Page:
“You can be amazing you can turn a phrase into a weapon or a drug
You can be the outcast, or be the backlash
Of somebody's lack of love
Or you can start speaking up
Nothing's gonna hurt you the way that words do
When they settle 'neath your skin
Kept on the inside, no sunlight
Sometimes a shadow wins…”
These words tumbled through my earbuds and into my heart earlier this summer as I walked around the park near our house. I had recently discovered the music of Sara Bareilles and I was binge listening to her back catalogue because that’s what you do when you are late to the party and you discover a musician with an extensive back catalogue. The words are from her song “Brave” (co-written with Jack Antonoff ) and they were exactly what I needed to hear at that moment.
For the next week or so I listened to that song every single morning, sometimes watching the video (because it’s awesome) and sometimes just dancing in the kitchen, singing it loud, even though it is way out of my vocal range, just because it rang so true for me and it made me so happy. It’s the very definition of pop music, not the kind of music I typically listen to, but I bought the album anyway. For four minutes every morning in my kitchen, I got a boost from this little song.
Which got me wondering, when did I stop dancing? Why did I stop dancing? I used to love to dance. I remember dancing in the upstairs hallway of my childhood home, on the tiny landing to which all the bedroom doors opened, often with one or both of my sisters, usually to some silly pop song. I don’t remember many details, just dancing and laughing and being happy.
When I was in college, deep in my studies as a classical violinist, a new band called Katrina and the Waves came out with a song called Walking on Sunshine. And I loved it. Because, back then I was still dancing; in between playing Beethoven Symphonies and Mozart operas and Dvorak string quartets, I was dancing — at home, in my car, and in clubs, to bands like Echo and the Bunnymen, The Ramones, The Clash, to Joe Jackson, Madonna, and The Romantics.
But somewhere along the way, I stopped dancing. Did I become too serious? I don’t know. In 2000, the movie High Fidelity came out and in it the incredibly obnoxious Jack Black dances, ever so briefly, to Walking on Sunshine. I couldn’t remember the last time I had danced, but that movie landed in my top five (yes, that’s a reference to the movie) in part because of that scene. I had completely forgotten about that song and it took me back to how happy it had once made me. (Also: I have a lifelong crush on John Cusack.)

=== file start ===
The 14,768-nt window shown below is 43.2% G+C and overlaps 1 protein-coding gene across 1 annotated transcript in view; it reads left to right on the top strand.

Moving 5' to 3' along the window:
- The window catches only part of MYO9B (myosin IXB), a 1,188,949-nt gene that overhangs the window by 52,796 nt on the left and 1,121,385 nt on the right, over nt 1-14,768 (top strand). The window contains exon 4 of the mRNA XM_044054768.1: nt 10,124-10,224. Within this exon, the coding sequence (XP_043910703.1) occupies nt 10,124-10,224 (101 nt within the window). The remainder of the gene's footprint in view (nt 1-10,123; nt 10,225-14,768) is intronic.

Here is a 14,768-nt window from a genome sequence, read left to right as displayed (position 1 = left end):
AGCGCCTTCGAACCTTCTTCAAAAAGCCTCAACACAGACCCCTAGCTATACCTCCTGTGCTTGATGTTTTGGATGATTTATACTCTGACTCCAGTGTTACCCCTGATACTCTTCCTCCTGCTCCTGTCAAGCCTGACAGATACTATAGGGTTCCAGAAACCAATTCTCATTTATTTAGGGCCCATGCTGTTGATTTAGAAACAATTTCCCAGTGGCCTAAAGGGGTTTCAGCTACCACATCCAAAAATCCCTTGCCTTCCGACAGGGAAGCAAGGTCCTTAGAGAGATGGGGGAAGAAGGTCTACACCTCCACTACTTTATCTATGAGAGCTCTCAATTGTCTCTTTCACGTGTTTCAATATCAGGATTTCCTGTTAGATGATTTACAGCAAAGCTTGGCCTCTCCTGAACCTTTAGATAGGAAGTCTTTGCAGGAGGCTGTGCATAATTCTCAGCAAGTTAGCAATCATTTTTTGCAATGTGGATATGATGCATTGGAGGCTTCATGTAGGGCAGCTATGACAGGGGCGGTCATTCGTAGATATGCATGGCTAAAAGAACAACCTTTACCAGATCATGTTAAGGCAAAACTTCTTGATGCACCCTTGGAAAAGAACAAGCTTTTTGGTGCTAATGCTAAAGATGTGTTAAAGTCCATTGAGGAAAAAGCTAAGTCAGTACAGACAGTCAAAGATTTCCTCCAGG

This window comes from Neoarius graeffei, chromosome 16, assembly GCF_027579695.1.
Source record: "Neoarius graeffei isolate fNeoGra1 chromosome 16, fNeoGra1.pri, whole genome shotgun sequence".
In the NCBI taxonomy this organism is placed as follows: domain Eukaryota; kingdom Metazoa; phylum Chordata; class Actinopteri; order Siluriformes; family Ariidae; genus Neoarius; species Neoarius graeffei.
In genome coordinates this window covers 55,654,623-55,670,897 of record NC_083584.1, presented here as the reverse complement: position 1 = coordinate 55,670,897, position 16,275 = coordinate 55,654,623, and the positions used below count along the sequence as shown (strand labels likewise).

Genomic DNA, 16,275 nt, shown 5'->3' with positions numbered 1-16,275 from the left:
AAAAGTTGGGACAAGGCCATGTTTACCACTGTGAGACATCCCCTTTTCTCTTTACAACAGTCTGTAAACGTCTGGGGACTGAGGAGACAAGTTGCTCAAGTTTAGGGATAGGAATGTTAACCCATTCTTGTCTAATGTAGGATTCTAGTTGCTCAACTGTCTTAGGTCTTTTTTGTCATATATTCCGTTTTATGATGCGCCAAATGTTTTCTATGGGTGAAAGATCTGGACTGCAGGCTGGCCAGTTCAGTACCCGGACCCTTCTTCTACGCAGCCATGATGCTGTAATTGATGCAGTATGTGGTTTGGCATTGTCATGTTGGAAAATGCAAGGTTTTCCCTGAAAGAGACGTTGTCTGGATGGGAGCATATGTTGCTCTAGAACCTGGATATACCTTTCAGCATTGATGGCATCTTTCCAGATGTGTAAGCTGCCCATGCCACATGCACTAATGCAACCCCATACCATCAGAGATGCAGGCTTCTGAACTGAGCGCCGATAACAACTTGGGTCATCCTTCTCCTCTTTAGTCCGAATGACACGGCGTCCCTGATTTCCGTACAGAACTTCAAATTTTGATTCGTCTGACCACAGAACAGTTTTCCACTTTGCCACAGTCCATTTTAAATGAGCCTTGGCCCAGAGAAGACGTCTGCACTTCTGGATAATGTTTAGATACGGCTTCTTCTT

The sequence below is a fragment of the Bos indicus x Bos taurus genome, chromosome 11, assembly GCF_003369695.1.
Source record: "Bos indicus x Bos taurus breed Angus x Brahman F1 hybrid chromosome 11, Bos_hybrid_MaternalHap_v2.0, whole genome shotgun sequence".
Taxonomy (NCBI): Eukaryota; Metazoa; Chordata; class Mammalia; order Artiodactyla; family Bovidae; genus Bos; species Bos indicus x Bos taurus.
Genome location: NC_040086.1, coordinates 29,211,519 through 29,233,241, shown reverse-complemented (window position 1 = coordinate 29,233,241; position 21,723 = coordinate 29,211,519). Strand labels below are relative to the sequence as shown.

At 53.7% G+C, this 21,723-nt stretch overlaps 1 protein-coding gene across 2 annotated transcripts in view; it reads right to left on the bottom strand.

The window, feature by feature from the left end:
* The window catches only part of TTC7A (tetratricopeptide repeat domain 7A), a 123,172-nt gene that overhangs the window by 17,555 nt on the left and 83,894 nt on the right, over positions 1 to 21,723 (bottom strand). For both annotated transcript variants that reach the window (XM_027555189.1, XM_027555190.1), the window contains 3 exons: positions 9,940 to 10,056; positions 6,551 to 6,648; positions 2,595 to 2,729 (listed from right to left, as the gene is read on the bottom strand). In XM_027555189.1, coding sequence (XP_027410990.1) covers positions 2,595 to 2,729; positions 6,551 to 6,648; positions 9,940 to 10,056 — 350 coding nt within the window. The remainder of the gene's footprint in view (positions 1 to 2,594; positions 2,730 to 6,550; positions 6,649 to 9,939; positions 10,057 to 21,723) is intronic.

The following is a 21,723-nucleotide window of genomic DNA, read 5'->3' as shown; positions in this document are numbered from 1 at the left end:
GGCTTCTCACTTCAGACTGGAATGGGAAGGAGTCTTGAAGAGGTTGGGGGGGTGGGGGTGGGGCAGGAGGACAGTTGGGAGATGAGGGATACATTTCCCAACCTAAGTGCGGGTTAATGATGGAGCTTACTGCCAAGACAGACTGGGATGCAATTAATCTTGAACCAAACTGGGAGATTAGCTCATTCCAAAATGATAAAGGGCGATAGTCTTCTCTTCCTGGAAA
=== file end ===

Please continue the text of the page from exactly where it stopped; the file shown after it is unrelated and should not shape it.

Walking on Sunshine is the only song of Katrina and The Waves that I know. So I downloaded it and it became my morning Kitchen Dance Party song. Even if I couldn’t remember why or when I stopped dancing, I was remembering how good even a five minute dance party made me feel.
I shared this revelation on Facebook and the comments started rolling in, with suggestions and YouTube links filling up the post. Flashback songs from my fellow 80s friends, songs from others of bands I would never listen to now, songs I had forgotten about and songs I had never heard of. And I started digging in to all the happy dance music out there, like The Sound of Sunshine and Groove is in the Heart and What I Like About You and Steppin’ Out.
This is kind of a rambling post, but here is the crux of it: I spend much of my time living right on the precipice of depression; between worrying about our future in this very uncertain career and having an ongoing existential crisis about the point of it all, I’m more John Cusack than Jack Black.
It is easy to dance in the kitchen when I am in a relatively happy place. But this morning, I wasn’t there. I just wasn’t. I reluctantly tried anyway; warming myself in front of the wood stove, I put my earbuds in and cued up “The Sound of Sunshine” — the snappiest, most annoyingly cheerful song I had discovered in this journey — and it was impossible to not start tapping my feet and quietly bopping in front of the stove. Slowly, gradually, eventually, I couldn’t help myself. I was dancing again. In the kitchen.
I'm so glad I tried. Dennis is now subject to at least one of these silly pop songs on the way to our shows. On a more recent walk in the park I learned that I can even dance to one of my own songs — like this one or this one. Dancing is not the end-all and be-all answer to the ways that life can beat you down. But it sure is a good start to making you find a little sunshine along the way.
And by the way, I’m still open to suggestions for my Kitchen Dance Party playlist.
October 31, 2019
Dennis doesn't dance with me but it makes him smile too.